Back up your system with TimeShift and Backup Tool
With the release of Linux Mint 18.3, the distribution stepped up significantly when it comes to backing up systems. For a long time, Mint has shipped with Backup Tool, a homegrown piece of software that lets you back up your programs and personal files. However, there was nothing for backing up the system itself. With Mint 18.3, the third-party application, TimeShift was added into the mix.
In order to find TimeShift and Backup Tool on your system, press Menu, Administration, and then select the respective app. Backup Tool is very straightforward to use: just select the options you want, and away you go. TimeShift is also simple to use but does offer more options.
When you first launch TimeShift you’ll be guided through a setup wizard, the first screen will ask whether you want to use RSYNC or BTRFS. By default, Linux Mint uses an EXT4 partition, so be aware that you can not use the BTRFS option as per the notes on the selection screen. Next, you have to select a place to store your snapshots. It’s best to pick an external device for this.
Once you’ve chosen where to save backups, you then need to choose the amount of each type of snapshot you want to store. Out of the box, Daily is the only option picked and TimeShift will save about five backups. I have mine configured to keep one boot back up, 24 hourly backups, seven daily backups, and 52 weekly backups; I believe that works out to having one backup every week for the past year, one backup every day for the past week, and 24 backups for the last 24 hours, and to top it off, one backup for the last successful boot. Hit finish when you’re done.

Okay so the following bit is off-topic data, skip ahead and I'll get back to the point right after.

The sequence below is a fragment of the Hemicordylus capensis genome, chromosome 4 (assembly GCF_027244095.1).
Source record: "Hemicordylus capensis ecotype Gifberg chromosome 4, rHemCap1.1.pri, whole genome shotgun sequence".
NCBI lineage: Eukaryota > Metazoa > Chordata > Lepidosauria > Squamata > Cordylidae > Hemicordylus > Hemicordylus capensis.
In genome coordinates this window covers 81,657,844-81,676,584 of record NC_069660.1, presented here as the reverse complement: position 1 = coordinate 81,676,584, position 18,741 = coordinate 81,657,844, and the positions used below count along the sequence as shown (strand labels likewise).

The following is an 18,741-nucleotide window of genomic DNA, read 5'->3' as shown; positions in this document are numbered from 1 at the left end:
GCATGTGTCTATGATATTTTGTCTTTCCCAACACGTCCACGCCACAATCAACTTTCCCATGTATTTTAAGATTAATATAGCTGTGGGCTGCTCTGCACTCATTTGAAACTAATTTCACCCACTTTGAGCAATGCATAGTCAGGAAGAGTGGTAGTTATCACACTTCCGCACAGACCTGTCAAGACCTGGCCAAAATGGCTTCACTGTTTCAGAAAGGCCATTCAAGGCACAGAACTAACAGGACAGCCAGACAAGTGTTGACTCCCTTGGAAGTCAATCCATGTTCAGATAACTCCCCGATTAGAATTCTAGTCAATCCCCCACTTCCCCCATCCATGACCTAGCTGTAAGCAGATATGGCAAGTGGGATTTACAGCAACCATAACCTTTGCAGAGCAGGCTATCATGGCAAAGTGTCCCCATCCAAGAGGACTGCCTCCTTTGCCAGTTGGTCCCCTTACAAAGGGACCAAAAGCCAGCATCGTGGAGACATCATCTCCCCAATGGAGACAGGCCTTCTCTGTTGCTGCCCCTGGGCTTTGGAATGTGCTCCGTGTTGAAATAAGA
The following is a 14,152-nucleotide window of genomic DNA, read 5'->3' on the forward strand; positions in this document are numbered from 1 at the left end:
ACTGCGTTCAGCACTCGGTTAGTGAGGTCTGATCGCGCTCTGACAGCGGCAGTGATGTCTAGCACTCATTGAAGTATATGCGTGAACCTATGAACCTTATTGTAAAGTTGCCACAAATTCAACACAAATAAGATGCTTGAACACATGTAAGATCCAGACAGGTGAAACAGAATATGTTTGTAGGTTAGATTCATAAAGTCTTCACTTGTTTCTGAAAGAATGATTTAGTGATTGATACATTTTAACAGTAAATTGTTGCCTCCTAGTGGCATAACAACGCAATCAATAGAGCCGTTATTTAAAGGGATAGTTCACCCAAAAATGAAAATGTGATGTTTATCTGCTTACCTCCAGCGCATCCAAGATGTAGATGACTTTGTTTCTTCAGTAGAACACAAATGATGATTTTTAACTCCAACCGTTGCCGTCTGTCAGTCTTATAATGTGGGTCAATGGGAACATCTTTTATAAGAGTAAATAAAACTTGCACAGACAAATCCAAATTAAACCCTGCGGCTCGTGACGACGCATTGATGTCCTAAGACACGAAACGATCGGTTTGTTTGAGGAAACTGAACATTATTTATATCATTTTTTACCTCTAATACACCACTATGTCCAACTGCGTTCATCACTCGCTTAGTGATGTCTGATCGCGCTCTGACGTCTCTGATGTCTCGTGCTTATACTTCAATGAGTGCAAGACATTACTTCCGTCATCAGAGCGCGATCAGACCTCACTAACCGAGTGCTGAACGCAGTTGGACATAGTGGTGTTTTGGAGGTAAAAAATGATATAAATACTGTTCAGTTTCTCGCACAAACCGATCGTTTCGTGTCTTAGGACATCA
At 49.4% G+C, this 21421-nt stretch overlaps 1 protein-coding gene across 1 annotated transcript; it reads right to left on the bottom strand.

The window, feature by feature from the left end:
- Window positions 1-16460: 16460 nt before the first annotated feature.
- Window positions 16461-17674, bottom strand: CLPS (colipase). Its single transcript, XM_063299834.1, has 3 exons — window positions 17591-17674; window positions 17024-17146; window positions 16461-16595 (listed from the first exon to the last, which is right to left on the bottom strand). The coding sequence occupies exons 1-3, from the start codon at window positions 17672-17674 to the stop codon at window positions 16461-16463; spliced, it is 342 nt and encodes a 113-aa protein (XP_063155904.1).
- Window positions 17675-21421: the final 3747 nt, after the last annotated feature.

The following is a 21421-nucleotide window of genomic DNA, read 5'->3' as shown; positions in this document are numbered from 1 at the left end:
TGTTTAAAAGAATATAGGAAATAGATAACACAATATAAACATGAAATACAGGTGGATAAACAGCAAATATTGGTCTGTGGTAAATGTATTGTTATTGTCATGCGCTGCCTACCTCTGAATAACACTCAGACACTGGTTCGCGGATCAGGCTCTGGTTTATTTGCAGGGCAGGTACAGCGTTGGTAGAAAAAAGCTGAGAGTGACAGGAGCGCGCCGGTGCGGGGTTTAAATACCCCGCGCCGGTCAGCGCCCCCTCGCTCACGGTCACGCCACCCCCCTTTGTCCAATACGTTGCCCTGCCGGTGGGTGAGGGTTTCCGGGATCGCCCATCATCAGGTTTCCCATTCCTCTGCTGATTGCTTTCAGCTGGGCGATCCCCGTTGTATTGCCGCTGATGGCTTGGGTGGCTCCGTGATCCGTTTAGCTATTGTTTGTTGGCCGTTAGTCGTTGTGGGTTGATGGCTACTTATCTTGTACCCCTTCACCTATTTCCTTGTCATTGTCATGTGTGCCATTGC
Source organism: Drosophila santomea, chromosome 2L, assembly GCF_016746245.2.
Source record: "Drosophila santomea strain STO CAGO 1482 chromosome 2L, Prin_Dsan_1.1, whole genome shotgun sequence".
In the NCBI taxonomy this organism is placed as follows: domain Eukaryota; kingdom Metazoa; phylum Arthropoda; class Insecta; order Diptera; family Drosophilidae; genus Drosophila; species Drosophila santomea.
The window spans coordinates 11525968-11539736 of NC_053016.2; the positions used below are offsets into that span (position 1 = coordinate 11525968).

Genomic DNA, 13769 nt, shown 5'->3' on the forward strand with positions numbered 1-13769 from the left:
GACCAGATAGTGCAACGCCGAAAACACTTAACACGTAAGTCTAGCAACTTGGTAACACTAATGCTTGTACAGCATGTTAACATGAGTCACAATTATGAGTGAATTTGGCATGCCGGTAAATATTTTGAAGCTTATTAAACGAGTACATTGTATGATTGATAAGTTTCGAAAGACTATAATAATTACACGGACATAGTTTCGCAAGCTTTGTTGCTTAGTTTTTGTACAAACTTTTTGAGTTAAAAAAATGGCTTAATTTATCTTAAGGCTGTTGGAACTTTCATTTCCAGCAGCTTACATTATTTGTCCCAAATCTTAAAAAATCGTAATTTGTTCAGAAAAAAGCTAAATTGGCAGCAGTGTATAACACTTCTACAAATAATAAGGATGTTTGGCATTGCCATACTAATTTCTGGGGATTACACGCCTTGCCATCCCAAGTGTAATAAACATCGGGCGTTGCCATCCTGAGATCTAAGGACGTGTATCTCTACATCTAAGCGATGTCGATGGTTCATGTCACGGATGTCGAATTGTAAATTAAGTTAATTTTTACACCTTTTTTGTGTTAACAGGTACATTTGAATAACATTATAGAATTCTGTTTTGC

Change your theme and wallpaper
I’m going to be very honest here, the default Wallpaper on Linux Mint isn't bad, but it’s not great either - and there’s a good chance you’ll want to change it. Luckily, the Linux Mint team has a knack for picking really nice scenic wallpapers for you to choose from. To browse through the options, go to the desktop and right-click, then select Change Desktop Background.
On the left-hand side of the Backgrounds window you’ll see several names. These are the different releases of Linux Mint 18.x, and selecting one will then load up the wallpapers that shipped with that specific release. Once you’ve found something you like, click the picture and voila, you have a new wallpaper.
Figuring out how to change the theme is a little more tricky than the desktop, but still very simple. Go to Menu, Preferences, Themes; from there you can choose the themes for Window borders, Icons, Controls, the Mouse Pointer, and Desktop. The default is Mint-X for the first three options, DMZ-White for the Mouse Pointer and Linux Mint is selected as the desktop theme.
The Linux Mint team have been working on a new theme dubbed Mint-Y, you can test out both the light and dark variants from the Themes menu. Due to the granular nature, you can also do a bit of a mixing and matching.
Save your eyes with Redshift